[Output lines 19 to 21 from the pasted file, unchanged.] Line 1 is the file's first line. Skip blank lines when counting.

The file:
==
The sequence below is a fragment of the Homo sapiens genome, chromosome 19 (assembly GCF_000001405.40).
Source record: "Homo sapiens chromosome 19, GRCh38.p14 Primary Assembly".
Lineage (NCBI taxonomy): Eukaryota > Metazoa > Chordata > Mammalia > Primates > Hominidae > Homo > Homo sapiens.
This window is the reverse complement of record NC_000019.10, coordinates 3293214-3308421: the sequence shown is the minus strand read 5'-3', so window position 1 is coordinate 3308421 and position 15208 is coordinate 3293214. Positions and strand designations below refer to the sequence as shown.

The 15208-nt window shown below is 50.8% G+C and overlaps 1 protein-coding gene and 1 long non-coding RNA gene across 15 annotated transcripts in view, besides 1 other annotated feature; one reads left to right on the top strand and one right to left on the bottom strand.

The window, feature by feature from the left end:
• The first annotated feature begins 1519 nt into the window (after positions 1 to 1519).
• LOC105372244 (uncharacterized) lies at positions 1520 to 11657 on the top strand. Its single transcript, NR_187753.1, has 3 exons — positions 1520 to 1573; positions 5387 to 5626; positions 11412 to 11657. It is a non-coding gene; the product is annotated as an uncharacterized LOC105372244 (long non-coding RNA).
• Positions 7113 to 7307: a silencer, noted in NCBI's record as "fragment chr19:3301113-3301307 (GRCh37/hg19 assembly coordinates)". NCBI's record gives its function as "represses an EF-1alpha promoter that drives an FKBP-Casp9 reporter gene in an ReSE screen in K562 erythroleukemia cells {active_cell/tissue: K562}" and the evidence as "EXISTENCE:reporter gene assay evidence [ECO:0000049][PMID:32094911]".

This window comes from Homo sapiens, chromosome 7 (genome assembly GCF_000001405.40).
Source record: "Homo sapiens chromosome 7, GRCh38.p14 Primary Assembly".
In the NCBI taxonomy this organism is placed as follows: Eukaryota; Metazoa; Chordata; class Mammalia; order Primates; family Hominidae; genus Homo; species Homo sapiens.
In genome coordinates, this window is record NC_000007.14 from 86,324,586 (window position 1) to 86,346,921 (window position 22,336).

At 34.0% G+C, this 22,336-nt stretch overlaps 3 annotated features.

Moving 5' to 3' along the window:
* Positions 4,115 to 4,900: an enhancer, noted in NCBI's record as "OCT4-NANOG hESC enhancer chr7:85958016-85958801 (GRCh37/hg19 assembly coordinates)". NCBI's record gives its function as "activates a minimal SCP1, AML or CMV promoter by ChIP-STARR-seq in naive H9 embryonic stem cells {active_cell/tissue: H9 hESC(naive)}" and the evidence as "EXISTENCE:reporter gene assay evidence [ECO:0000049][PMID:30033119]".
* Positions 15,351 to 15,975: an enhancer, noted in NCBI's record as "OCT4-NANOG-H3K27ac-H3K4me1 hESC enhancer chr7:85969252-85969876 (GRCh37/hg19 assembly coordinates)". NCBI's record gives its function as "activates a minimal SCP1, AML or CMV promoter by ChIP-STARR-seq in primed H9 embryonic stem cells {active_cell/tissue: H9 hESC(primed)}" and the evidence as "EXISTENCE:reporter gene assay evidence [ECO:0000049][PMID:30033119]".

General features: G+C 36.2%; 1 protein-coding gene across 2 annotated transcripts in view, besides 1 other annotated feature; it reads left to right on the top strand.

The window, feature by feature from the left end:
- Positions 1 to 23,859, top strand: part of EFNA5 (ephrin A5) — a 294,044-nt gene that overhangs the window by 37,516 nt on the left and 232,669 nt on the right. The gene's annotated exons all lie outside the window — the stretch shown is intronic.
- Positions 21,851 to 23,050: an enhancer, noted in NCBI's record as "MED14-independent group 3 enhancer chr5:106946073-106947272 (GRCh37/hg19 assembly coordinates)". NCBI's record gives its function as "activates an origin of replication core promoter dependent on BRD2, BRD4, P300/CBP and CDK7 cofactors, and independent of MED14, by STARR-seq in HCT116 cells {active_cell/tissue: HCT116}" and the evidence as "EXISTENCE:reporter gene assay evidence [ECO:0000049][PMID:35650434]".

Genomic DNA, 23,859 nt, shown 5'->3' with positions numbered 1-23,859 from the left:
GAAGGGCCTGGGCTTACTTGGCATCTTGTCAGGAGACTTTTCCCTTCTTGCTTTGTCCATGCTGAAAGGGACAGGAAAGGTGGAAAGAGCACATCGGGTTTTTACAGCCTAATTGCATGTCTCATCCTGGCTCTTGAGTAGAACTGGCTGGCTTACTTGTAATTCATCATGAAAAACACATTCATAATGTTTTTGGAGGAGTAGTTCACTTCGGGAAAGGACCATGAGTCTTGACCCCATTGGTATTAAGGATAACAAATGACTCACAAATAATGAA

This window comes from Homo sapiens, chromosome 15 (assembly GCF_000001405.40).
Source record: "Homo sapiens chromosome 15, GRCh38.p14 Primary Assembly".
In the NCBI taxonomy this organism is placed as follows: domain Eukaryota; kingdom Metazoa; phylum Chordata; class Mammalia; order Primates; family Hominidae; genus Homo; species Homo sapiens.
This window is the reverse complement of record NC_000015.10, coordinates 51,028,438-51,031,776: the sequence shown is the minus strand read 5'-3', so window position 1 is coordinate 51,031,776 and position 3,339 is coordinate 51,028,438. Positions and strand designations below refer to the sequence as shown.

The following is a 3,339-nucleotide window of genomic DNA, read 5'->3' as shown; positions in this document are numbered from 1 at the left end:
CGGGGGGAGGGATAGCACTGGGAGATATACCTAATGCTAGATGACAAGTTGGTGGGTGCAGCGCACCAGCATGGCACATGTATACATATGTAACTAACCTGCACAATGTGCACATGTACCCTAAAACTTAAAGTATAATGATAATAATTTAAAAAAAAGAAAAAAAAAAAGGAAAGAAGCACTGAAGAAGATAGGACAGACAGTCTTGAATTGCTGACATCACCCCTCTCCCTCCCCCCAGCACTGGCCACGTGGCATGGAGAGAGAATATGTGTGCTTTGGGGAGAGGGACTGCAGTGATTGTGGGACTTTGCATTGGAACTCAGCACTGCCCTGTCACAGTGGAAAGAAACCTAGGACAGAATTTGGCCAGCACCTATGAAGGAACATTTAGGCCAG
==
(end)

The window, feature by feature from the left end:
- Positions 1 to 23,859, top strand: part of EFNA5 (ephrin A5) — a 294,044-nt gene that overhangs the window by 37,516 nt on the left and 232,669 nt on the right. The gene's annotated exons all lie outside the window — the stretch shown is intronic.
- Positions 21,851 to 23,050: an enhancer, noted in NCBI's record as "MED14-independent group 3 enhancer chr5:106946073-106947272 (GRCh37/hg19 assembly coordinates)". NCBI's record gives its function as "activates an origin of replication core promoter dependent on BRD2, BRD4, P300/CBP and CDK7 cofactors, and independent of MED14, by STARR-seq in HCT116 cells {active_cell/tissue: HCT116}" and the evidence as "EXISTENCE:reporter gene assay evidence [ECO:0000049][PMID:35650434]".